Obama plays superstar at CIA

President Barack Obama heaped praise on the CIA, vowing his "full support" and telling employees not to be discouraged by his release of stunning details on the agency’s harsh terror interrogations.

The president reassured the embattled spies at their Virginia headquarters amid a heated controversy over his release of secret memos detailing Bush-era interrogations of terror suspects denounced as torture by critics.

If there were hard feelings, they weren’t on public display at the Central Intelligence Agency.

Hundreds of agency employees packed the lobby of the original headquarters building to hear Obama and exploded in cheers and applause when he strode in with CIA director Leon Panetta.

"Don’t be discouraged by what’s happened the last few weeks. Don’t be discouraged that we have to acknowledge potentially we have made some mistakes — that’s how we learn," Obama said.

"But the fact that we are willing to acknowledge them and then move forward, that is precisely why I am proud to be president of the United States and that’s why you should be proud to be members of the CIA."

Obama’s first visit to the agency’s headquarters coincided with fresh revelations about the repeated use of waterboarding, or near-drowning, on up to 266 occasions by CIA interrogators against two top Al-Qaeda terror suspects.

Last week, the president released a series of Justice Department memos detailing harsh techniques, including waterboarding, sleep deprivation and even a proposal to use insects to frighten a detainee, endorsed by the previous administration of George W. Bush.

The move, which came in response to a court order, exposed Obama to fierce attacks from across the political spectrum.

Former Bush administration officials warned he had tied the hands of the agency for the future, damaged individual agents who carried out the questioning or offered a propaganda tool to US enemies.

Human rights groups were furious that Obama simultaneously ruled out prosecutions of CIA operatives who carried out interrogations viewed as torture, by reasoning that they were acting on orders to defend their country.

Senator Dianne Feinstein, chair of the Senate Intelligence Committee, on Monday asked Obama to withhold judgment on possible prosecutions until her committee has completed a review of the secret program in about six to eight months time.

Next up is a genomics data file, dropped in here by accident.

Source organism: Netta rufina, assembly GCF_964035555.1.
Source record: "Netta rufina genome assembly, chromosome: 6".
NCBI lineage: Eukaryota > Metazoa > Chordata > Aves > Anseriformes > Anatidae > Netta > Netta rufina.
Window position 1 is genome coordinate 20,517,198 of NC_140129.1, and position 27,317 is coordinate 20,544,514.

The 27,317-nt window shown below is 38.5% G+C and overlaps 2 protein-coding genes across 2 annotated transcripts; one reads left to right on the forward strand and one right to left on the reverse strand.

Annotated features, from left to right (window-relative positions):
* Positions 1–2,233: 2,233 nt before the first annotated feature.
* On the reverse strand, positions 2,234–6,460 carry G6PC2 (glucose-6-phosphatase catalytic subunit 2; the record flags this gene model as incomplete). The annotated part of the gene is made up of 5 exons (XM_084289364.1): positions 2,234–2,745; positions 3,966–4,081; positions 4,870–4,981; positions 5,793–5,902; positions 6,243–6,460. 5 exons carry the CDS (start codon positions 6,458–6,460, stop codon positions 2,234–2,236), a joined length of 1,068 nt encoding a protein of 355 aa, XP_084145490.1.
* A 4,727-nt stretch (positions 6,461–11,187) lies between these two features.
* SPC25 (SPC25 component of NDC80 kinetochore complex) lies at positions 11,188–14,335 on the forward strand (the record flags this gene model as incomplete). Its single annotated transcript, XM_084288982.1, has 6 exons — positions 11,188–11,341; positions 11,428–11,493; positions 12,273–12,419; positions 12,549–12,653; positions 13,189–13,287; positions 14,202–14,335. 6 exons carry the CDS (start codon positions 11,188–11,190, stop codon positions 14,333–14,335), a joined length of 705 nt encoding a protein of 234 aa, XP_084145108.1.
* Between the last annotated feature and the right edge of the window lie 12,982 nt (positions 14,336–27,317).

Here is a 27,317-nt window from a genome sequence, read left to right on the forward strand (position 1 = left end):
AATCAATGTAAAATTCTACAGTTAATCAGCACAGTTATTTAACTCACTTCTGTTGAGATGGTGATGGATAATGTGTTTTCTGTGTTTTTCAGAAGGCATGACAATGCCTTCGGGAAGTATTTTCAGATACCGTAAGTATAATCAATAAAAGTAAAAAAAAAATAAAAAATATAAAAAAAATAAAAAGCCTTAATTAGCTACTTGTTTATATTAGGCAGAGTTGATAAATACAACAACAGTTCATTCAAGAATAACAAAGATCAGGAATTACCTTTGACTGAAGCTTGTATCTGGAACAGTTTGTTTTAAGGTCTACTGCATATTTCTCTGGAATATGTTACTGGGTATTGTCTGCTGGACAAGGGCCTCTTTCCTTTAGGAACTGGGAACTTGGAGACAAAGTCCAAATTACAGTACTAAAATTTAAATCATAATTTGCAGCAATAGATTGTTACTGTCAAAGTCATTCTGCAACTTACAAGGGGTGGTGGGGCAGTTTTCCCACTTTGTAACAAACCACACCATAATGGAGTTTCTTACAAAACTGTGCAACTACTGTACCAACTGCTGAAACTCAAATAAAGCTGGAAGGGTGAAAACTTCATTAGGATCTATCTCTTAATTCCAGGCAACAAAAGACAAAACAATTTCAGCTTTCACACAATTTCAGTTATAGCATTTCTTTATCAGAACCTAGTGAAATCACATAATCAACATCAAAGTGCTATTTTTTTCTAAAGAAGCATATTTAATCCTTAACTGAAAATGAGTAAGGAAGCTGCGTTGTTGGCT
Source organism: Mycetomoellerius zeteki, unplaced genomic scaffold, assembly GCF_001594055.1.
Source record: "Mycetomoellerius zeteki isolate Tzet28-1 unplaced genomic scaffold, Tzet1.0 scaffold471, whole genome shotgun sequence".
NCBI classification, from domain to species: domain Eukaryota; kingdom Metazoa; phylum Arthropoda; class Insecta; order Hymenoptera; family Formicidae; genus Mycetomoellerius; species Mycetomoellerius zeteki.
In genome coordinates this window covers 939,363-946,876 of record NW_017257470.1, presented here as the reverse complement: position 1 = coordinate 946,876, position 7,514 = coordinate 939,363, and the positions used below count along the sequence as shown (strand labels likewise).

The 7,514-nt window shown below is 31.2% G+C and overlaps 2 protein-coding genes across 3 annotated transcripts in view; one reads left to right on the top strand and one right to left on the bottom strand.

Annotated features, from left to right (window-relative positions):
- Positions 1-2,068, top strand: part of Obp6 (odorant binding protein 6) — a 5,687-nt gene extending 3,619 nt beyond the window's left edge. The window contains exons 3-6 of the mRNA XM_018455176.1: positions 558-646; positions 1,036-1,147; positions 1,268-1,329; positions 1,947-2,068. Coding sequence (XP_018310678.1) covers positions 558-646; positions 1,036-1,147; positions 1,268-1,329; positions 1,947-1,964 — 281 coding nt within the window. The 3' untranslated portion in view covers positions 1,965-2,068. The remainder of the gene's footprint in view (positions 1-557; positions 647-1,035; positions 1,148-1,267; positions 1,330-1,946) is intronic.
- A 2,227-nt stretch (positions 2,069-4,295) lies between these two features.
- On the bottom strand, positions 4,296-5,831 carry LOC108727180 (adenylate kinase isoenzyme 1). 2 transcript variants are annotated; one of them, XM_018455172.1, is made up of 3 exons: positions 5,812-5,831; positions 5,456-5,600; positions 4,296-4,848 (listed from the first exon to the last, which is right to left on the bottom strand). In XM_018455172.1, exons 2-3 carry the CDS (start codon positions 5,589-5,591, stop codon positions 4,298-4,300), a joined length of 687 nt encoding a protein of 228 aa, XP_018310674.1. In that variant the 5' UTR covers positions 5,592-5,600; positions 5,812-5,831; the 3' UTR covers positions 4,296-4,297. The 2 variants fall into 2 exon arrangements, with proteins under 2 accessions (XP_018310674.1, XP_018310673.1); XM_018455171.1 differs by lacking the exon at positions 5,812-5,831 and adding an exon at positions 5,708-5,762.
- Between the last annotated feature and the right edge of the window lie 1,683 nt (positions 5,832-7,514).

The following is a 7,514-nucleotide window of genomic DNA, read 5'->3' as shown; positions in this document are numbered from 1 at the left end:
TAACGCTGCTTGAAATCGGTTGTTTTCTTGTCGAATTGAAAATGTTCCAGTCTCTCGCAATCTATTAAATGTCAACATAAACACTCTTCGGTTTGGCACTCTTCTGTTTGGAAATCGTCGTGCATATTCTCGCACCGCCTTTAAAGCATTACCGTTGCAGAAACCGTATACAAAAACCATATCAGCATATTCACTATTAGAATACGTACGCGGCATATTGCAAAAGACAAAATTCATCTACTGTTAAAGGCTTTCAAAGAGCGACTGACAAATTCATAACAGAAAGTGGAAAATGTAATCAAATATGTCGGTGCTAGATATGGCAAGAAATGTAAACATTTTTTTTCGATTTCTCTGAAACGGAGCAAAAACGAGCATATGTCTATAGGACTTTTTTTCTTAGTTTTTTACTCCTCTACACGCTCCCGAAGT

Obama, however, vowed "my full support" for the CIA, calling it "an indispensable tool, the tip of the spear, in America’s intelligence mission and our national security.

"I need everybody to be clear: We will protect your identities and your security as you vigorously pursue your missions. I will be as vigorous in protecting you as you are vigorous in protecting the American people," he said.

Before his remarks, Obama met privately with 50 intelligence officers and agency leaders and acknowledged later that "people have expressed understandable anxiety and concern.

"I’m sure that sometimes it seems as if… we’re operating with one hand tied behind our back, or that those who would argue for a higher standard are naive. I understand that.

"What makes the United States special and what makes you special is precisely the fact that we are willing to uphold our values and our ideals even when it’s hard, not just when it’s easy; even when we are afraid and under threat, not just when it’s expedient to do so."

Obama said he acknowledged the difficulty of being "asked to protect the American people against people who have no scruples and would willingly and gladly kill innocents. Al-Qaeda is not constrained by a constitution."

Obama showered praise on the agency operatives who operate in the shadows and have played a new and more vital role since the September 11 attacks in 2001.

His euphoric reception was in sharp contrast with what is reported to have been an intense behind-the-scenes debate over whether to release the interrogation memos, which Panetta and other CIA officials argued against.

Former CIA chief Michael Hayden has warned that the release of the documents could still leave agents vulnerable to civil lawsuits or congressional probes targeting CIA operatives who relied on the Bush-era memos to carry out harsh interrogations.

"There will be more revelations. There will be more commissions. There will be more investigations," he told the TV program "Fox News Sunday."

Hayden also insisted that the harsh interrogation techniques had succeeded in combating Al-Qaeda and saving American lives, something he characterized as "an inconvenient truth."

Former vice president Dick Cheney told Fox News on Monday he had asked the CIA to declassify memos that showed the successes that resulted from the interrogations.